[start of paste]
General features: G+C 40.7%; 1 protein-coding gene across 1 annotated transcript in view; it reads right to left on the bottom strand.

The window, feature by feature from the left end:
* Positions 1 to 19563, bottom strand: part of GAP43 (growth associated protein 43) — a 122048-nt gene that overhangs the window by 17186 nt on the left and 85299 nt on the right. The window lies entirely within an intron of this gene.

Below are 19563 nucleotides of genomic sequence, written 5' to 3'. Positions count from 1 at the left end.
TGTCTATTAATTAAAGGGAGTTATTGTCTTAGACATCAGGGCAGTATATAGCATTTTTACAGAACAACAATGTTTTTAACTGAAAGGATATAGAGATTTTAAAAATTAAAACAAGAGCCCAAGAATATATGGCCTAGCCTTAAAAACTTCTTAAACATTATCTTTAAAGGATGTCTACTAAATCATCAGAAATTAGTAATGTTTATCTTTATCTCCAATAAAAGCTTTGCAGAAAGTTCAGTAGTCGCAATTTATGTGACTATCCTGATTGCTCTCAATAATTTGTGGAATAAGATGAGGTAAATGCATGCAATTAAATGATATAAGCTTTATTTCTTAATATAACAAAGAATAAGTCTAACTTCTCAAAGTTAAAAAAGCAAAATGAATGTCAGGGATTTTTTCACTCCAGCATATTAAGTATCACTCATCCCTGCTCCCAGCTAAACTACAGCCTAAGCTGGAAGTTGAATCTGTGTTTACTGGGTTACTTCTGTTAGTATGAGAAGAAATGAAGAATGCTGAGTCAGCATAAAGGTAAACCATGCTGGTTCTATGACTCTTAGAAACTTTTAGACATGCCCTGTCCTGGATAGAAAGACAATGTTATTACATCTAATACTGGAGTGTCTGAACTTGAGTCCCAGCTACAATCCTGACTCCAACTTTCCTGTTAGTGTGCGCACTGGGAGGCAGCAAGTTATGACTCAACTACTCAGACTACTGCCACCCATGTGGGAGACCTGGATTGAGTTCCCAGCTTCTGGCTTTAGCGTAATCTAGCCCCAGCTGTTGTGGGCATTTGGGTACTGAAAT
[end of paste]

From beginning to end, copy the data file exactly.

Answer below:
General features: G+C 40.7%; 1 protein-coding gene across 1 annotated transcript in view; it reads right to left on the bottom strand.

The window, feature by feature from the left end:
* Positions 1 to 19563, bottom strand: part of GAP43 (growth associated protein 43) — a 122048-nt gene that overhangs the window by 17186 nt on the left and 85299 nt on the right. The window lies entirely within an intron of this gene.

Below are 19563 nucleotides of genomic sequence, written 5' to 3'. Positions count from 1 at the left end.
TGTCTATTAATTAAAGGGAGTTATTGTCTTAGACATCAGGGCAGTATATAGCATTTTTACAGAACAACAATGTTTTTAACTGAAAGGATATAGAGATTTTAAAAATTAAAACAAGAGCCCAAGAATATATGGCCTAGCCTTAAAAACTTCTTAAACATTATCTTTAAAGGATGTCTACTAAATCATCAGAAATTAGTAATGTTTATCTTTATCTCCAATAAAAGCTTTGCAGAAAGTTCAGTAGTCGCAATTTATGTGACTATCCTGATTGCTCTCAATAATTTGTGGAATAAGATGAGGTAAATGCATGCAATTAAATGATATAAGCTTTATTTCTTAATATAACAAAGAATAAGTCTAACTTCTCAAAGTTAAAAAAGCAAAATGAATGTCAGGGATTTTTTCACTCCAGCATATTAAGTATCACTCATCCCTGCTCCCAGCTAAACTACAGCCTAAGCTGGAAGTTGAATCTGTGTTTACTGGGTTACTTCTGTTAGTATGAGAAGAAATGAAGAATGCTGAGTCAGCATAAAGGTAAACCATGCTGGTTCTATGACTCTTAGAAACTTTTAGACATGCCCTGTCCTGGATAGAAAGACAATGTTATTACATCTAATACTGGAGTGTCTGAACTTGAGTCCCAGCTACAATCCTGACTCCAACTTTCCTGTTAGTGTGCGCACTGGGAGGCAGCAAGTTATGACTCAACTACTCAGACTACTGCCACCCATGTGGGAGACCTGGATTGAGTTCCCAGCTTCTGGCTTTAGCGTAATCTAGCCCCAGCTGTTGTGGGCATTTGGGTACTGAAAT